Although Starlink's satellites have been fitted with visors to reduce reflections after initial complaints, astronomers still have serious concerns about the optical and radio interference these satellites produce. Astronomers like Becky Smethurst mentions some mitigation strategies including algorithms to reschedule observations between satellites pass-overs, for instance in an interview by Joe Scott. Full disclosure of satellite locations is required for these mitigation strategies, but this is currently not the case and hardly regulated:
“Starlink doesn't publicize all the maneuvers that they're making, but it is believed that they are making a lot of small corrections and adjustments all the time” — Hugh Lewis, Astronautics Research Group at University of Southampton
Conjunctions among satellites are becoming a major concern for regulators and operators alike. Shown in this graph based on Celestrak's SOCRATES database are weekly conjunctions of satellites passing within 1 km of each other. By the fall of 2021 about 1,700 StarLink sats had launched, causing about 1,600 weekly conjunctions between StarLink satellites and another 500/week with other satellites. Starlink satellites accounted for about 50% of all weekly conjunctions at the time, but will soon cause 90% of conjunctions when 12,000 satellites are launched, and even more when the constellation reaches 40,000 sats.
Risk of collisions is increasing, and with it the risk of collisional cascading, or the Kessler syndrome, which could render any space activities difficult if not impossible for many generations. Aspiring to be a sustainable business, SpaceX states they deorbit obsolete satellites actively within a few months, or else have them decay within 1-5 years passively. The Starlink satellites that decayed back to Earth last month within just a few days were still at their insertion altitude of about 200 km when their reorientation failed (see this breakdown of events by Scott Manley). Many constellations however operate at higher altitudes (see overview below) and debris resulting from collisions there would take decades or centuries to clear the sky. Access to space may then remain the luxury it is today, regardless of any technological and economical advances we make.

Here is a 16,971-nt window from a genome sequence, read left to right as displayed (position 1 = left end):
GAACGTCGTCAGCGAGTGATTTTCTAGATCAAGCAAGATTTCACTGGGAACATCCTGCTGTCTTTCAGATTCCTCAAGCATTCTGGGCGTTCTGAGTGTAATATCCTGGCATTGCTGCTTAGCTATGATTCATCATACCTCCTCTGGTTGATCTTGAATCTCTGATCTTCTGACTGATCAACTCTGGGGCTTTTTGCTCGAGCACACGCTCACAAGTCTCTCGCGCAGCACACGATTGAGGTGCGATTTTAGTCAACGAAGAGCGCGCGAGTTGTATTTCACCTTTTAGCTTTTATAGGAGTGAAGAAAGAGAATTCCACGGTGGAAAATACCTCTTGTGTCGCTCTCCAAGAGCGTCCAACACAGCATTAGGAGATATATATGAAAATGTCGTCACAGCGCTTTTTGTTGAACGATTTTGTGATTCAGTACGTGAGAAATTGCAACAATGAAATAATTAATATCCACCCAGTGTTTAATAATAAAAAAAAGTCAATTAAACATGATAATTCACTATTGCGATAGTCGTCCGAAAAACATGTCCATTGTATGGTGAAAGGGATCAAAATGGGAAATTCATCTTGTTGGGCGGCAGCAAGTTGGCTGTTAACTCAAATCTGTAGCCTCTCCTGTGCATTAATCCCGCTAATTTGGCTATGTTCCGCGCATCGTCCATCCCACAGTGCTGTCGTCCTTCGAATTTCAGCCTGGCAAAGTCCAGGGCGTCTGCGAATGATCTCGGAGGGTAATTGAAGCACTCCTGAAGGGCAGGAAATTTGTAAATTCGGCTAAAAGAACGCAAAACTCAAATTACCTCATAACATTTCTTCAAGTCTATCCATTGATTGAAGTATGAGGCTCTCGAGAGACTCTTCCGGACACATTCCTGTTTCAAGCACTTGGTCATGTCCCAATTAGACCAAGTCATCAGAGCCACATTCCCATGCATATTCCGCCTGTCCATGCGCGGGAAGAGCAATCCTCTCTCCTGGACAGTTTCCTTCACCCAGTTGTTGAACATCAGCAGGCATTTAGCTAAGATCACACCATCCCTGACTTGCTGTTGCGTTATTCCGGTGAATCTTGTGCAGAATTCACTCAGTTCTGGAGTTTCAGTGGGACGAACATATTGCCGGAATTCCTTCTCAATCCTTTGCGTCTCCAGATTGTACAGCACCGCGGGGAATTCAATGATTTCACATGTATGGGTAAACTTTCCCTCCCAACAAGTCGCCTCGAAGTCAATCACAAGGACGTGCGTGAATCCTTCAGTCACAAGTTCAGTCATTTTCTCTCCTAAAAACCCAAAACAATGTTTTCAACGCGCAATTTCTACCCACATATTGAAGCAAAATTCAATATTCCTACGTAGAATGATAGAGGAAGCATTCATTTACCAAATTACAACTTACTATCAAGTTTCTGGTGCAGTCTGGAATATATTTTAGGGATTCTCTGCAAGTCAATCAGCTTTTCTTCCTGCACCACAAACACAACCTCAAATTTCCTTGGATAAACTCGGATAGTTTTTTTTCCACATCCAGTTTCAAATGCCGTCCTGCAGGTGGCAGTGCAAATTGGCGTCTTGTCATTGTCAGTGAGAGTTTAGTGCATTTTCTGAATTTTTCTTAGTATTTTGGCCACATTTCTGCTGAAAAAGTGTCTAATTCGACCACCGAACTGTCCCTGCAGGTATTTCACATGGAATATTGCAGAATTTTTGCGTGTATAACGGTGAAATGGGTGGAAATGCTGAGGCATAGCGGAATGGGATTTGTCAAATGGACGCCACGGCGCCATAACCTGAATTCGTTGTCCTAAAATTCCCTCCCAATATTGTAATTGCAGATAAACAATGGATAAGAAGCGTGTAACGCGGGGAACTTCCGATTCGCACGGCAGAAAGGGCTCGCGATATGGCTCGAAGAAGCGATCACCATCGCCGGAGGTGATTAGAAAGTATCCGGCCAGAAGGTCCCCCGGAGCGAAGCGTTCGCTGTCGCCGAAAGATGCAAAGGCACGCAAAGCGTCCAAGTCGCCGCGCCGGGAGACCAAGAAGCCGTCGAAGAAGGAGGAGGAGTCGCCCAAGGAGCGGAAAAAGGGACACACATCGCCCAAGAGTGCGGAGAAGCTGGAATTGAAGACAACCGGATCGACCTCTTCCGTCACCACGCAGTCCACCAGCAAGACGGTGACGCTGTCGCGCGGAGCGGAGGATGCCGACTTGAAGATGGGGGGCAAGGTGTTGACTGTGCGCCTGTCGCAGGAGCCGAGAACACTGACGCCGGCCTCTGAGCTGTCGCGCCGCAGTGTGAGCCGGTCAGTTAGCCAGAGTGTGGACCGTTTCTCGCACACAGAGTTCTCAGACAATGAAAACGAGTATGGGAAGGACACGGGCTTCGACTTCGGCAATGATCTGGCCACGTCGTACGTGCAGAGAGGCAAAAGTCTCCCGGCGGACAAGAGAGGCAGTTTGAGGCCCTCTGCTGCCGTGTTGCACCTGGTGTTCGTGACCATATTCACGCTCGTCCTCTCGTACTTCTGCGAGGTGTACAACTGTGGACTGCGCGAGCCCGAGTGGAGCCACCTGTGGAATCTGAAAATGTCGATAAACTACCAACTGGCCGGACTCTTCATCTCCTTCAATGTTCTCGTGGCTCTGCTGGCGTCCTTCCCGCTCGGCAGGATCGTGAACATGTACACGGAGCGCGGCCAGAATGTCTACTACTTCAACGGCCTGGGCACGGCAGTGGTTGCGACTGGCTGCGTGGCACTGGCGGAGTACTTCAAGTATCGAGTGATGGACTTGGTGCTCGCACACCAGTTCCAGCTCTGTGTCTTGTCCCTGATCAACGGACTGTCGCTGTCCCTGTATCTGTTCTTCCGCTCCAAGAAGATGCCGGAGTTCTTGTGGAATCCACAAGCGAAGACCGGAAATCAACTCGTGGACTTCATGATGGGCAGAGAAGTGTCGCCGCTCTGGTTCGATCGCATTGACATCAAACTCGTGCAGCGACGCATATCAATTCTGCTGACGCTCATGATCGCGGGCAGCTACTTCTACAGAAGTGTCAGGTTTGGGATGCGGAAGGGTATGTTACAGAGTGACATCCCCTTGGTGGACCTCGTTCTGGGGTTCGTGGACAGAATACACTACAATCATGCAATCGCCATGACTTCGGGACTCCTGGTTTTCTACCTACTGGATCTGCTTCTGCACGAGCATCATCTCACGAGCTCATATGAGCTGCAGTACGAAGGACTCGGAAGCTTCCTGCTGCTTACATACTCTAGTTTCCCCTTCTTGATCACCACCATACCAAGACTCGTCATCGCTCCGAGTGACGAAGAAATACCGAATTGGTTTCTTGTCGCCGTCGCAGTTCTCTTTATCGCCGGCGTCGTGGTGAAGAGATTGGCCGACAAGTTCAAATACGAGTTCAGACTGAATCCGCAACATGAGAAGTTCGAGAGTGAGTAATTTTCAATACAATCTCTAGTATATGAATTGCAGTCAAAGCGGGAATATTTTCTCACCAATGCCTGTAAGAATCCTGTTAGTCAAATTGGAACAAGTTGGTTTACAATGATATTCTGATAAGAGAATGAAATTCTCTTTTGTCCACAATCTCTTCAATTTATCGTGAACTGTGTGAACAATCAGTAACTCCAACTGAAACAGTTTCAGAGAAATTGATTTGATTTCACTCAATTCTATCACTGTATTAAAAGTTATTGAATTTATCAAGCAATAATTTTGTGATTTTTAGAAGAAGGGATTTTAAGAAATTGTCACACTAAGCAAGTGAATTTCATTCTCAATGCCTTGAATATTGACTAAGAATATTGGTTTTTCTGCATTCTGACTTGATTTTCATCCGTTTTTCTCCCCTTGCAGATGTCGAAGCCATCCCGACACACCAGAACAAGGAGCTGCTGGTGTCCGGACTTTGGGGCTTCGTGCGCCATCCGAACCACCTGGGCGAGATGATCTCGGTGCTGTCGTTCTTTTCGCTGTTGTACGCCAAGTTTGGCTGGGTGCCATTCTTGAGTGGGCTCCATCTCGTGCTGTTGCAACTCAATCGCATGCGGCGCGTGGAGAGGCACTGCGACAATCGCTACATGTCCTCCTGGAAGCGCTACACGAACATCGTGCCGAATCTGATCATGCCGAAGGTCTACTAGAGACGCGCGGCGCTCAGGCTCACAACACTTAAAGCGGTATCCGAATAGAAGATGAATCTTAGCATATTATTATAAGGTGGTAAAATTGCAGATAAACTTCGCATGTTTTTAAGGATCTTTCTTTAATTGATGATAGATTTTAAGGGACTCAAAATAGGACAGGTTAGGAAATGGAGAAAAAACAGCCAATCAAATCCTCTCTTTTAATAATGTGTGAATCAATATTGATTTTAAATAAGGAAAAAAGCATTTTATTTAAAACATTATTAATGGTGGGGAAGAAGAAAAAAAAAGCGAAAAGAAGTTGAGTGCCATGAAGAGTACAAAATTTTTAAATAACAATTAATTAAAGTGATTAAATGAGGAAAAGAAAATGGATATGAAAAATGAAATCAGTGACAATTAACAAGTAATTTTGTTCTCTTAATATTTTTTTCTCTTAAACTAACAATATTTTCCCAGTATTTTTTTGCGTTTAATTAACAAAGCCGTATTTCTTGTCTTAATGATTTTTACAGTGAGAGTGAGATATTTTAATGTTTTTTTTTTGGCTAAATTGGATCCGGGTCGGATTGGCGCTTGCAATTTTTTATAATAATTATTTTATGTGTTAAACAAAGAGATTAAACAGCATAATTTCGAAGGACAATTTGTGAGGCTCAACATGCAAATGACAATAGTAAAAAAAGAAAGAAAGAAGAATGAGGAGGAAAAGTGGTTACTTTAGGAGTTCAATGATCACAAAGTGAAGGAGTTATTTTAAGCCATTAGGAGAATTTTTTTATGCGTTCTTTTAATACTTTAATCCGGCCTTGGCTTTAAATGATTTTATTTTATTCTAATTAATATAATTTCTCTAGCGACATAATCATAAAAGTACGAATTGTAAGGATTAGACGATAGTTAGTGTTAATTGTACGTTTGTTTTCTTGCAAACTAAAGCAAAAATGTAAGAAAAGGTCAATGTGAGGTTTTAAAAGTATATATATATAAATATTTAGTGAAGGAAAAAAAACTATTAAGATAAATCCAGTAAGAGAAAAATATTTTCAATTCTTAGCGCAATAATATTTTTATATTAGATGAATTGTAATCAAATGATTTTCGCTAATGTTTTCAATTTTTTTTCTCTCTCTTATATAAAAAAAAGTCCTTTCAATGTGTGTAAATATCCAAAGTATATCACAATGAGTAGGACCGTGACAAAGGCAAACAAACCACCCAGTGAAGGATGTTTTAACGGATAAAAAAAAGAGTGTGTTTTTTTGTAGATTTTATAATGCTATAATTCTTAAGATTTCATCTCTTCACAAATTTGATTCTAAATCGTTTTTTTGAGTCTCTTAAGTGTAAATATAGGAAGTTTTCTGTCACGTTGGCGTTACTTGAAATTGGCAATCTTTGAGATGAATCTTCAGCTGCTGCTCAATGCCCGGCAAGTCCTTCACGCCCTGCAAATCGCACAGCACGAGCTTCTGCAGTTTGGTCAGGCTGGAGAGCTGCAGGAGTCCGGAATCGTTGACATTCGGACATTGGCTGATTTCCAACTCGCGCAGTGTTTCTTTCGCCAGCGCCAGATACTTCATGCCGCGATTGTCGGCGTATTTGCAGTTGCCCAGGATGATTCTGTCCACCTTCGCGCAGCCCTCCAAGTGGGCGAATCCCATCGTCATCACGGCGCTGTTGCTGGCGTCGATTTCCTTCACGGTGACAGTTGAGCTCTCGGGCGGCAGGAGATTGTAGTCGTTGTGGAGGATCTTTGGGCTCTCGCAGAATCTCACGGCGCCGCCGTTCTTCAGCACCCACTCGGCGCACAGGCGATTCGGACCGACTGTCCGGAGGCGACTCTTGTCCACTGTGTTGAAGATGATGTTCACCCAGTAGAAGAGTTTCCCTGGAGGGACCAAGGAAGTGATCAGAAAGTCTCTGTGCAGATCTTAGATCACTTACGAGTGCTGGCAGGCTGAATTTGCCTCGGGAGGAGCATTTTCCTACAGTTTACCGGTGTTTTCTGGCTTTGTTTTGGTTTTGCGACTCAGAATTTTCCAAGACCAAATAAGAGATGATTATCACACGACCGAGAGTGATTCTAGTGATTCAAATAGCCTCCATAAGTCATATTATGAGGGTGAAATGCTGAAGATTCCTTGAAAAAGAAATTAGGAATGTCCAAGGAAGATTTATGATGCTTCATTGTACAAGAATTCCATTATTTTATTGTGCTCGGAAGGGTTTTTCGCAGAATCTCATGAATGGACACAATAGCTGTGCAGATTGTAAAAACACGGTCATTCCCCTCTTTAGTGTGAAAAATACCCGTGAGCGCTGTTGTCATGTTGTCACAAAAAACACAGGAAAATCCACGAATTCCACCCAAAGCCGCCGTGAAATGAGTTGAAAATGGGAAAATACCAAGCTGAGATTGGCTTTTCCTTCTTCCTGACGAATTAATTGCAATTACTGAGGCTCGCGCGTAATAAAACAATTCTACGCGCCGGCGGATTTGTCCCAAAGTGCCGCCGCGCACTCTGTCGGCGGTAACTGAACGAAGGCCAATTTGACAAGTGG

|LEO (Low Earth orbit)|
|Astra||USA||0 of 13,620||400 & 700 km|
|Kuiper (Amazon)||USA||0 of 7,774||590-630 km|
|HVNET (Hughes)||USA||0 of 1,440|
|Starnet/GwoWang||China||0 of 12,992|
|Sphere/Sfera||Russia||0 of ~600||870 km|
|Spire & Myriota||EU/AU||110||500 km|
|Iridium NEXT||USA||75||780 km||980-1,800 ms|
|Telesat Lightspeed||CA/UK||298 (+ 1,373)||1,000 km||30-50 ms|
|OneWeb (Airbus)||EU/UK||218 of 648||1,200 km|
|Globalstar||USA||24||1,414 km||~60 ms|
|MEO (Medium Earth orbit)|
|O3b MEO (SES)||USA||20||8,063 km||140-180 ms|
|GEO (Geo-stationary orbit)|
|Exede (ViaSat-1)||USA||1||35,786 km||240-280 ms|
|HughesNet (Echostar/Hughes)||USA||1||35,786 km|
From the amount of debris, shown in the above graph per 1-km altitude shell as a function of orbital altitude, one can perhaps appreciate the need for cleanup of space debris, which the ESA already prioritizes. Furthermore, regulations are quickly being overhauled "to address a different satellite ecosystem" (Spacenews) due to this surge of non-geostationary orbit (NGSO) satellites.
All in all, Starlink seems to be disrupting our lives in much more ways, and on much larger scales, than we may realize. This promises many exciting new opportunites on a whole new level, and likely also in our own areas of expertise!
This article is based upon a presentation I gave at Ximedes some months ago on December 14th, 2021.
Ximedes is a software house that creates bespoke software for clients, usually in the cloud-based solution that we continue to develop. Key specializations: Merchant Onboarding, Payment gateways, Merchant portals, Reconciliation & Settlement.
Do you want to find out more about how our team can help you with your software engineering challenges? Feel free to reach out!
Rick van Krevelen